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University of Wisconsin–Madison

The University of Wisconsin–Madison (also known as University of Wisconsin, Wisconsin, "UW", or regionally as, UW–Madison, or simply Madison) is a public research university located in Madison, Wisconsin, United States.

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Vertebrates comprise any species of animals within the subphylum Vertebrata (chordates with backbones).

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Visual system

The visual system is the part of the central nervous system which gives organisms the ability to process visual detail, as well as enabling the formation of several non-image photo response functions.

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Vitamin A

Vitamin A is a group of unsaturated nutritional organic compounds, that includes retinol, retinal, retinoic acid, and several provitamin A carotenoids, and beta-carotene.

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Xavier Mertz

Xavier Mertz (6 October 1882 – 8 January 1913) was a Swiss explorer, mountaineer and skier, from Basel.

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Xeroderma or xerodermia (also known as xerosis cutis), derived from the Greek words for "dry skin", is a condition involving the integumentary system, which in most cases can safely be treated with emollients or moisturizers.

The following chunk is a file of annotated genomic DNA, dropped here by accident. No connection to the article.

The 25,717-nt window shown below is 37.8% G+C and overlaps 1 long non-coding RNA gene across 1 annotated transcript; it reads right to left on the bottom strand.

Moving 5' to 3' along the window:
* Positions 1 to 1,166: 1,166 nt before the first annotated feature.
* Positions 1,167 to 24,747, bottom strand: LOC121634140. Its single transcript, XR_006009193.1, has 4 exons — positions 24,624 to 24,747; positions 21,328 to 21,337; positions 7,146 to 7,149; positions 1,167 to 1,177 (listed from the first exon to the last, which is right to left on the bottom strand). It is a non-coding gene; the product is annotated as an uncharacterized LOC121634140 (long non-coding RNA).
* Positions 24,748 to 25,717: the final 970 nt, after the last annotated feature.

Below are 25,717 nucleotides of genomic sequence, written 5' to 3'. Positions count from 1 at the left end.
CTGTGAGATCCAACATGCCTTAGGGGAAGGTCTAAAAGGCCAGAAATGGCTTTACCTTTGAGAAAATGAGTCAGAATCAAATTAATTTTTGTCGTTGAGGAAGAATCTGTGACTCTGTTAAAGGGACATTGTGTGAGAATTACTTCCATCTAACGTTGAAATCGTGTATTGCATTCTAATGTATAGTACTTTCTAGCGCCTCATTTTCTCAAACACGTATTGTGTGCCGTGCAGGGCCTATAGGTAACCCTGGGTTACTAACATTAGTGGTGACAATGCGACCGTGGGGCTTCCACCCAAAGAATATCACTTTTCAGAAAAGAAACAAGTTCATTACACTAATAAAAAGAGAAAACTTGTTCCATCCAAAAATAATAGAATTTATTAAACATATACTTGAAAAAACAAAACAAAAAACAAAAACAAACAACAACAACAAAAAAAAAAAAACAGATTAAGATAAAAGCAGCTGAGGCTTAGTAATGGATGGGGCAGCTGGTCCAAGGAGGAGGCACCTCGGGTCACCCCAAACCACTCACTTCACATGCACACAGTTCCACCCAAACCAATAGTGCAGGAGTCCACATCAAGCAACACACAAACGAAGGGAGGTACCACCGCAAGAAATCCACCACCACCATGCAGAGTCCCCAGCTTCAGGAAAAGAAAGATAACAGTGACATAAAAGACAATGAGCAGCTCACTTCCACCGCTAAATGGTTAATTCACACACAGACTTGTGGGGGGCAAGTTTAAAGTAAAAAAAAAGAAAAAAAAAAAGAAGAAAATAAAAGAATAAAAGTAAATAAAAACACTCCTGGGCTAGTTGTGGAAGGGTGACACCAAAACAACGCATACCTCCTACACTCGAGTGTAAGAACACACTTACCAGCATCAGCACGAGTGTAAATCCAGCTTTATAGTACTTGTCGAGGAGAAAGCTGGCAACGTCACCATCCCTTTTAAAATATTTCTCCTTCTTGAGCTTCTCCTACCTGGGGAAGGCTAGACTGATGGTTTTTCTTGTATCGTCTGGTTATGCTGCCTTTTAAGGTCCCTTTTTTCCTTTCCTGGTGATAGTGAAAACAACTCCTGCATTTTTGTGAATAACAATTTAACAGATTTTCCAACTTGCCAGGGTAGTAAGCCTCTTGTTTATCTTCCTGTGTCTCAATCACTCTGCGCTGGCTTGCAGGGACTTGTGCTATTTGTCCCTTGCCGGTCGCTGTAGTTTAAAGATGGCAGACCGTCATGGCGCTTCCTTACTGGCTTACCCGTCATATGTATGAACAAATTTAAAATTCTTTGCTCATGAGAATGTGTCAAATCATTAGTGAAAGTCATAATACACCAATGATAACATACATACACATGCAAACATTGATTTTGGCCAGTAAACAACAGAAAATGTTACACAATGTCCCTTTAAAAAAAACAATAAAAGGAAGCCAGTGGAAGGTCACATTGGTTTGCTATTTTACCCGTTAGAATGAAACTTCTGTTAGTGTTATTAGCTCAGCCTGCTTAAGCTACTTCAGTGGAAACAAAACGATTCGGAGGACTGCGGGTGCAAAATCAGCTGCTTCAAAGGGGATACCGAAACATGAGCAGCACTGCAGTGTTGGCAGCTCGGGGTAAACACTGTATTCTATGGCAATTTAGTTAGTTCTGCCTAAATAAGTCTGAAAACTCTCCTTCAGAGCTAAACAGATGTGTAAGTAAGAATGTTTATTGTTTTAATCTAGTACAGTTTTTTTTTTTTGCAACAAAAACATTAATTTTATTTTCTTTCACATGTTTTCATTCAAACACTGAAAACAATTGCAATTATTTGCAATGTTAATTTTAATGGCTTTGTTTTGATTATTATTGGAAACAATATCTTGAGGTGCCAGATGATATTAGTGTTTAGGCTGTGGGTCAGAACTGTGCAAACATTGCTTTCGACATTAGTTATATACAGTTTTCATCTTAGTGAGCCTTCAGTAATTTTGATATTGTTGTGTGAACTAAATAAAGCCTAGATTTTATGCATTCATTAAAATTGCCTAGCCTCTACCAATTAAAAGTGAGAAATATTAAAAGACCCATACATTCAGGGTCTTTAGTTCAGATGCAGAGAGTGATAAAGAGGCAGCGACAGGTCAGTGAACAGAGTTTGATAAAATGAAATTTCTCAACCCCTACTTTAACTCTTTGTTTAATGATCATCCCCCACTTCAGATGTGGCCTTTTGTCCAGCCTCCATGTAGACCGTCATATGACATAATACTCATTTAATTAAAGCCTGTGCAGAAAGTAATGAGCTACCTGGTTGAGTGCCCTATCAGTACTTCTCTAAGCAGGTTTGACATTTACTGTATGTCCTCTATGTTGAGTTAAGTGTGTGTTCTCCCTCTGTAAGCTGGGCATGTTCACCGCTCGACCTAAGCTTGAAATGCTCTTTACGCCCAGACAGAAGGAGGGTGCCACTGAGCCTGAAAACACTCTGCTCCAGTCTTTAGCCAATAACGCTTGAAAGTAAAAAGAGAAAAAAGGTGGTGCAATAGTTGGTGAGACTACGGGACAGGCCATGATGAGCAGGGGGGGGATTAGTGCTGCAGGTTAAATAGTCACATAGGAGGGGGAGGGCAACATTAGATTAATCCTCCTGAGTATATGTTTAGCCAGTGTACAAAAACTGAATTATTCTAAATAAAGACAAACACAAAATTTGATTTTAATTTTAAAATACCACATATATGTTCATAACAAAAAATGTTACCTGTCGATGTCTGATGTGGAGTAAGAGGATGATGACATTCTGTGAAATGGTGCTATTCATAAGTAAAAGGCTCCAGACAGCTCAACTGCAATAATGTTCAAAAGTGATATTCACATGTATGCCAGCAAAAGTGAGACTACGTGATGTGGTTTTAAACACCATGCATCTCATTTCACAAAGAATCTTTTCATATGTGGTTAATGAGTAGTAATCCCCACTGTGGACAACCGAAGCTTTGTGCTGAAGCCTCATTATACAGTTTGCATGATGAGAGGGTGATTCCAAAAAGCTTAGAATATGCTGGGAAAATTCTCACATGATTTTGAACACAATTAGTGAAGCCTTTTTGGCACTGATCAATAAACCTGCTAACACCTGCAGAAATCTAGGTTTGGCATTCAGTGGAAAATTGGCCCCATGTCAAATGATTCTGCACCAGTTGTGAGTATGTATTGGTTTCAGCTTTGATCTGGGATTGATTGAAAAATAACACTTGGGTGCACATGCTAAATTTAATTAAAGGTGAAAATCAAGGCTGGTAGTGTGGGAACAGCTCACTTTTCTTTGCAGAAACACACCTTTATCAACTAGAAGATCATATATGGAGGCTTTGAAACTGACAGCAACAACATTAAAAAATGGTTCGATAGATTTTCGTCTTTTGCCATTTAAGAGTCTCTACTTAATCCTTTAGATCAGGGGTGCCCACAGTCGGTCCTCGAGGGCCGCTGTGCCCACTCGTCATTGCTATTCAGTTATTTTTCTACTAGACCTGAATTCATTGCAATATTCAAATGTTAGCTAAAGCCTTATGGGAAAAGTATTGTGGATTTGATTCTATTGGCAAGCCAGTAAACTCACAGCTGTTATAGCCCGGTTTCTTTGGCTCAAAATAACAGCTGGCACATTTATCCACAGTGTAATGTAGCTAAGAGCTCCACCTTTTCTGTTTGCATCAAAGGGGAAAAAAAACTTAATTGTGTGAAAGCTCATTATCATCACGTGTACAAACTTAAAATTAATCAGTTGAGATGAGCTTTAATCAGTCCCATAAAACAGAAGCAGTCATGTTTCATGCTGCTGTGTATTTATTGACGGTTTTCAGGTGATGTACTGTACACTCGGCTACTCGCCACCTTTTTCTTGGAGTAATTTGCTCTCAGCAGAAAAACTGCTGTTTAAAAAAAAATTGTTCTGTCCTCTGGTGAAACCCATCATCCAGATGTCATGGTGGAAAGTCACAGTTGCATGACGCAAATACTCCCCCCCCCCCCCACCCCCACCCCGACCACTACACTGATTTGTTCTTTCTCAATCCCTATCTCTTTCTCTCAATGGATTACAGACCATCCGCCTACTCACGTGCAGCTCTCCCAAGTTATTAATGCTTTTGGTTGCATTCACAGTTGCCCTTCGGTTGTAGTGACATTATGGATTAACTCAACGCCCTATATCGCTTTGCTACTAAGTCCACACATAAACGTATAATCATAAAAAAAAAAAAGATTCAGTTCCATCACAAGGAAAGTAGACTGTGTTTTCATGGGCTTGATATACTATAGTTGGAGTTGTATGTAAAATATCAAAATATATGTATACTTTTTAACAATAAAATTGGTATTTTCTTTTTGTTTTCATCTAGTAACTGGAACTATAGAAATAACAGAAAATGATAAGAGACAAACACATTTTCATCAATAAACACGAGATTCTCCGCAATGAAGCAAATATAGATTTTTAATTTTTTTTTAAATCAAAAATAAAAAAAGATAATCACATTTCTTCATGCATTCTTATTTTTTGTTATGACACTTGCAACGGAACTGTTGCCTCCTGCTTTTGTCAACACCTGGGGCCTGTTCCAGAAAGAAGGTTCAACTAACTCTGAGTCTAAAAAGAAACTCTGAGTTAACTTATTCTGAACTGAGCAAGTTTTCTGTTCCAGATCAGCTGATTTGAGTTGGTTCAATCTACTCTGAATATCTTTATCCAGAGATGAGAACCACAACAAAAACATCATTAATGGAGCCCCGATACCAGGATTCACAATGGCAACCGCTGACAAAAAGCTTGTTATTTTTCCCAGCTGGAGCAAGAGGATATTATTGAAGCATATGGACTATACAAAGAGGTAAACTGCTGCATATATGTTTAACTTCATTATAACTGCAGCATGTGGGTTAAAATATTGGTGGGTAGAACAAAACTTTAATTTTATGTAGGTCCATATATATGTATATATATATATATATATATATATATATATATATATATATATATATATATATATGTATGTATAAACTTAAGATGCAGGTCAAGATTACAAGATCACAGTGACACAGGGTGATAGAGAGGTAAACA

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Yale University

Yale University is a private Ivy League research university in New Haven, Connecticut.

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Redirects here:

ATC code A11CA01, ATC code D10AD02, ATC code R01AX02, ATC code S01XA02, ATCvet code QA11CA01, ATCvet code QD10AD02, ATCvet code QR01AX02, ATCvet code QS01XA02, Afaxin, Alphalin, Polar bear liver, Retinol equivalent, Retinol metabolism, Retinol-binding proteins, Trans retinol, Vi-dom-a, Vitamin A1, Vitamin a solubilized.


[1] https://en.wikipedia.org/wiki/Retinol